So out I crawled, into mud below and shells above, and tried to get my bearings. As both sides were now at the peak of a bombardment, it was not easy to tell which source of death I should crawl toward, and by bad luck I set out toward the German lines.

How long I crawled I do not know, for I was by this time more frightened, muddled, and desperate than ever before or since. “Disorientation” is the word now fashionable for my condition. Quite soon I was worse than that; I was wounded, and so far as I could tell, seriously. It was shrapnel, a fragment of an exploding shell, and it hit me in the left leg, though where I cannot say; I have been in a car accident in later life, and the effect was rather like that — a sudden shock like a blow from a club; and it was a little time before I knew that my left leg was in trouble, though I could not tell how bad it was.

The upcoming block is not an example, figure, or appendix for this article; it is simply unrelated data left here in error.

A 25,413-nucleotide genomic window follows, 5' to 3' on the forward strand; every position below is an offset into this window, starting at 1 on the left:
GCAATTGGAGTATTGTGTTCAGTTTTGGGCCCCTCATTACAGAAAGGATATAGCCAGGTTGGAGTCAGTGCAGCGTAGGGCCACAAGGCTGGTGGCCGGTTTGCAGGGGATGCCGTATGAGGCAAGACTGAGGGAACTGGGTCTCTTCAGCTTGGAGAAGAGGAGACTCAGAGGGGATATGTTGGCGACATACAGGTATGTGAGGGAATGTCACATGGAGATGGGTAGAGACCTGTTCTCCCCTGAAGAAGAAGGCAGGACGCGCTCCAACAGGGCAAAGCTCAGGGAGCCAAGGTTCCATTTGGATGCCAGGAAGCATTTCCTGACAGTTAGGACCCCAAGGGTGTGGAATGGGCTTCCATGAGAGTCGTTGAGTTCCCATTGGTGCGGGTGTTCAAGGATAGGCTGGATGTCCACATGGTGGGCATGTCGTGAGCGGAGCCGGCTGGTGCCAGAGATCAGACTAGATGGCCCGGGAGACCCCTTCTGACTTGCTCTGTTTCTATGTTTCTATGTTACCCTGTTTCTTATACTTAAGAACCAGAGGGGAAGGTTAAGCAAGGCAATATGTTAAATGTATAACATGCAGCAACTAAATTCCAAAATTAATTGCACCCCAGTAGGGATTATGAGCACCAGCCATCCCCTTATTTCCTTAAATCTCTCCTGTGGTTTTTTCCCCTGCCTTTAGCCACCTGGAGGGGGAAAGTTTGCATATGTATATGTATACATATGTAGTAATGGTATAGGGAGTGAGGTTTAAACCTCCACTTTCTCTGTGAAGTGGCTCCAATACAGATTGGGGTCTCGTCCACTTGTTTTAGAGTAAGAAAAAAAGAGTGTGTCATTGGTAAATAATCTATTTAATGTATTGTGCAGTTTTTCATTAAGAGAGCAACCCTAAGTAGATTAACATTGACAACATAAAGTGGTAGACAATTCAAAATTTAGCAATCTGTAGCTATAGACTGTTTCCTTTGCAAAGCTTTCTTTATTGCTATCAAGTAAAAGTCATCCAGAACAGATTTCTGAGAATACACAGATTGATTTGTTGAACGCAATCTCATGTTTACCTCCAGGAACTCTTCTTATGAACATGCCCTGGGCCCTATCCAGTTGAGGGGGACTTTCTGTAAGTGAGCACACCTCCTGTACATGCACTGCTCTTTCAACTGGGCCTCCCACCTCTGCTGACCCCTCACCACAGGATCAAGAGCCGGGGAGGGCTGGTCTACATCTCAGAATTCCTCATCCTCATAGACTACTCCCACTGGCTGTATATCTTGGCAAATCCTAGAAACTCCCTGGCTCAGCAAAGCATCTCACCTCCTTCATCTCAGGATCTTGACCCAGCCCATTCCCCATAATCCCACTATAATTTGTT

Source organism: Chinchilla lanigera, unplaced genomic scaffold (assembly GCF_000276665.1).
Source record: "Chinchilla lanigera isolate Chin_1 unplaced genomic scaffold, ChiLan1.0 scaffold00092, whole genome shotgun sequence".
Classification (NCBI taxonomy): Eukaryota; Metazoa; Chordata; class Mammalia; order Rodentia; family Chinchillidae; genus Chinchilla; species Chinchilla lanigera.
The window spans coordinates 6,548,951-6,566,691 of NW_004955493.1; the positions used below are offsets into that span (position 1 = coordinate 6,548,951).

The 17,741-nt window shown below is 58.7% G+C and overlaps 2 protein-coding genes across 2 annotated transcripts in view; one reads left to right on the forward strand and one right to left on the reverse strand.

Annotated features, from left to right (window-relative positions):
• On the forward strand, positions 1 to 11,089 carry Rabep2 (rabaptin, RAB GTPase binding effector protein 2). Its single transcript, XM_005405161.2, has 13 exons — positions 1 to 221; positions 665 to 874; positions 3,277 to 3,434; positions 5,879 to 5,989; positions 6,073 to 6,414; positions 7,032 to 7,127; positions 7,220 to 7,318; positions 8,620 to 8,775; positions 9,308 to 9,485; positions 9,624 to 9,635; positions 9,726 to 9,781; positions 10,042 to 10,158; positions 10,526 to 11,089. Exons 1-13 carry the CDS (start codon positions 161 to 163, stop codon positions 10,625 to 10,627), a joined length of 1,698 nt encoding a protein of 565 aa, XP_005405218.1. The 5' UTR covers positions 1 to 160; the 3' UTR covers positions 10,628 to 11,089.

Earlier I said that I had not been wounded; there were a surprising number of men who escaped the war without a wound. I had not been gassed either, though I had been twice in areas where gas was used nearby. I had dreaded a wound, for I had seen so many. What is a wounded man to do? Crawl to shelter and hope he may be found by his own people. I crawled.